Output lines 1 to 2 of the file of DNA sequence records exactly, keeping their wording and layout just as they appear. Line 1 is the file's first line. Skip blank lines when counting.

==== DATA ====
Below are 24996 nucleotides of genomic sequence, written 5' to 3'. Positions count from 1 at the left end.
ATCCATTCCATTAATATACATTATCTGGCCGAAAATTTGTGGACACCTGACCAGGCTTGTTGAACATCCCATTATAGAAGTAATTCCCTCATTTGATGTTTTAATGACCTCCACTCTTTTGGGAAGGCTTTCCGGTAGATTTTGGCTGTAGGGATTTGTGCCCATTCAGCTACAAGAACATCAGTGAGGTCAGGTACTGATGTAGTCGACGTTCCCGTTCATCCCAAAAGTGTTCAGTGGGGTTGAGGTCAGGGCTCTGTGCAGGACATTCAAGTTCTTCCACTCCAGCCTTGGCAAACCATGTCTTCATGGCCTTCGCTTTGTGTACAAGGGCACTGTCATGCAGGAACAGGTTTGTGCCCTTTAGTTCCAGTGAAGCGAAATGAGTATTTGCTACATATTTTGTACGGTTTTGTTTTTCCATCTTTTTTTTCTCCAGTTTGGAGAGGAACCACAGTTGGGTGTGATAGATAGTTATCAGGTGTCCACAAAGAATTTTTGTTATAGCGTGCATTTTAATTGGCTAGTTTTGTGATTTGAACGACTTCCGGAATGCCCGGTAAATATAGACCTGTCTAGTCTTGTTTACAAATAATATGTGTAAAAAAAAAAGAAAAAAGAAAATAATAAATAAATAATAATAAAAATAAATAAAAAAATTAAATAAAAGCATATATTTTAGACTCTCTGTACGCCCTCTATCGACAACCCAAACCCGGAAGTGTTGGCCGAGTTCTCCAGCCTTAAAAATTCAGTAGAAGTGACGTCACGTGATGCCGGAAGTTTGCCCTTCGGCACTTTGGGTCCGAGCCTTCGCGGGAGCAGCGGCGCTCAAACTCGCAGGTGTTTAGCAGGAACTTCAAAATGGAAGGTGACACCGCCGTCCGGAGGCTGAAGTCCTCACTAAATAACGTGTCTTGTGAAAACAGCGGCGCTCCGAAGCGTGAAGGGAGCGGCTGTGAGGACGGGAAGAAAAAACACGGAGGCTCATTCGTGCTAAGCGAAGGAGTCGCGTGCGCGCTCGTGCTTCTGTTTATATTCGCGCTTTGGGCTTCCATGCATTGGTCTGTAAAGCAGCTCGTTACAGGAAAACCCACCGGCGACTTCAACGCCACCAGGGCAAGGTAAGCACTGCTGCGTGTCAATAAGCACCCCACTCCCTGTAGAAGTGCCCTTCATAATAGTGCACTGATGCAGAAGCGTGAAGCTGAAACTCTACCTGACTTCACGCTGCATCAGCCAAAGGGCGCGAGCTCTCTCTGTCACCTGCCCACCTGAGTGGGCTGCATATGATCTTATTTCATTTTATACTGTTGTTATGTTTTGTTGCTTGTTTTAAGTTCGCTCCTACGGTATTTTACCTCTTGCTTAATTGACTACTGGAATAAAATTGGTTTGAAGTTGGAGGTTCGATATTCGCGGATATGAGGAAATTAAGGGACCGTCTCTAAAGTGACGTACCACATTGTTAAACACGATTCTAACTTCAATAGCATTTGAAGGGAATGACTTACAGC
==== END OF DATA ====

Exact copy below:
Below are 24996 nucleotides of genomic sequence, written 5' to 3'. Positions count from 1 at the left end.
ATCCATTCCATTAATATACATTATCTGGCCGAAAATTTGTGGACACCTGACCAGGCTTGTTGAACATCCCATTATAGAAGTAATTCCCTCATTTGATGTTTTAATGACCTCCACTCTTTTGGGAAGGCTTTCCGGTAGATTTTGGCTGTAGGGATTTGTGCCCATTCAGCTACAAGAACATCAGTGAGGTCAGGTACTGATGTAGTCGACGTTCCCGTTCATCCCAAAAGTGTTCAGTGGGGTTGAGGTCAGGGCTCTGTGCAGGACATTCAAGTTCTTCCACTCCAGCCTTGGCAAACCATGTCTTCATGGCCTTCGCTTTGTGTACAAGGGCACTGTCATGCAGGAACAGGTTTGTGCCCTTTAGTTCCAGTGAAGCGAAATGAGTATTTGCTACATATTTTGTACGGTTTTGTTTTTCCATCTTTTTTTTCTCCAGTTTGGAGAGGAACCACAGTTGGGTGTGATAGATAGTTATCAGGTGTCCACAAAGAATTTTTGTTATAGCGTGCATTTTAATTGGCTAGTTTTGTGATTTGAACGACTTCCGGAATGCCCGGTAAATATAGACCTGTCTAGTCTTGTTTACAAATAATATGTGTAAAAAAAAAAGAAAAAAGAAAATAATAAATAAATAATAATAAAAATAAATAAAAAAATTAAATAAAAGCATATATTTTAGACTCTCTGTACGCCCTCTATCGACAACCCAAACCCGGAAGTGTTGGCCGAGTTCTCCAGCCTTAAAAATTCAGTAGAAGTGACGTCACGTGATGCCGGAAGTTTGCCCTTCGGCACTTTGGGTCCGAGCCTTCGCGGGAGCAGCGGCGCTCAAACTCGCAGGTGTTTAGCAGGAACTTCAAAATGGAAGGTGACACCGCCGTCCGGAGGCTGAAGTCCTCACTAAATAACGTGTCTTGTGAAAACAGCGGCGCTCCGAAGCGTGAAGGGAGCGGCTGTGAGGACGGGAAGAAAAAACACGGAGGCTCATTCGTGCTAAGCGAAGGAGTCGCGTGCGCGCTCGTGCTTCTGTTTATATTCGCGCTTTGGGCTTCCATGCATTGGTCTGTAAAGCAGCTCGTTACAGGAAAACCCACCGGCGACTTCAACGCCACCAGGGCAAGGTAAGCACTGCTGCGTGTCAATAAGCACCCCACTCCCTGTAGAAGTGCCCTTCATAATAGTGCACTGATGCAGAAGCGTGAAGCTGAAACTCTACCTGACTTCACGCTGCATCAGCCAAAGGGCGCGAGCTCTCTCTGTCACCTGCCCACCTGAGTGGGCTGCATATGATCTTATTTCATTTTATACTGTTGTTATGTTTTGTTGCTTGTTTTAAGTTCGCTCCTACGGTATTTTACCTCTTGCTTAATTGACTACTGGAATAAAATTGGTTTGAAGTTGGAGGTTCGATATTCGCGGATATGAGGAAATTAAGGGACCGTCTCTAAAGTGACGTACCACATTGTTAAACACGATTCTAACTTCAATAGCATTTGAAGGGAATGACTTACAGC